University of Freiburg

Institute of Physics

Experimental Attosecond and Strong Field Physics


Investigation of Correlated Electronic Dynamics by Nonlinear Attosecond Spectroscopy

The investigation of fast processes like electronic dynamics in small quantum systems such as atoms or molecules demands for ultrashort laser pulses. Utilizing the process of high-order harmonic generation (HHG) extreme ultraviolet (XUV) pulses with attosecond duration can be produced. These pulses can be used for performing experiments like attosecond XUV coincidence spectroscopy.

There are some challenges in realizing such investigations. Performing long-term measurements like coincidence spectroscopy, high repetition rates of the attosecond pulses are needed in order to get enough statistics in a reasonable amount of time. At the same time, high intensities are necessary for observing two- or multi-photon processes and the isolated attosecond pulses should be of variable time durations.

Fulfilling these requirements will be possible by using the SYLOS-driven beamline FORTH at the laser facility ELI ALPS which is located in Szeged, Hungary. The attosecond pulses (trains and isolated pulses) will be generated by the driving laser with pulses of an energy of 35 mJ, a duration of 7 fs and a central wavelength of 910 nm at a repetition rate of 1 kHz. A photoelectron/photoion setup for coincidence spectroscopy (Reacrion Microscope, REMI) will be used as an endstation on this beamline.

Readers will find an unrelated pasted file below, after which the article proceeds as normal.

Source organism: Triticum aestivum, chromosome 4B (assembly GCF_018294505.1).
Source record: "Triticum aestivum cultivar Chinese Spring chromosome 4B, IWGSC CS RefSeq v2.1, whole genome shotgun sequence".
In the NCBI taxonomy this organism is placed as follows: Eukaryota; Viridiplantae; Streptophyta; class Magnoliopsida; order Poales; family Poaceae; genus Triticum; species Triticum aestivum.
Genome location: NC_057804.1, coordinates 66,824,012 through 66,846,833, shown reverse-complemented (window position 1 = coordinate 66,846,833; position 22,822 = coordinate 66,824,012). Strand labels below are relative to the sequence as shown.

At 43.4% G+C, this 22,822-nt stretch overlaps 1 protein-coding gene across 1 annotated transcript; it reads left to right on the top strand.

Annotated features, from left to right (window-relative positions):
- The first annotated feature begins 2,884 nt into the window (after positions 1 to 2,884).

The REMI, which is the major part of this project, is designed with strong support from the group of Robert Moshammer at the Max Planck Institute for Nuclear Physics in Heidelberg and currently under construction here in Freiburg.
When ionizing a particle the REMI will detect the photoelectron and the corresponding ion in coincidence and the full three-dimensional momentum of both particles can be reconstructed. Thus, information as emission angle and kinetic energy can be determined.

We combine this setup with a split-and-delay unit, which will split the XUV beam into two parts with variable respective temporal delay in order to perform XUV-XUV pump-probe experiments.

Sketch of the REMI with chambers containing focusing optics

Supervisor: Guiseppe Sansone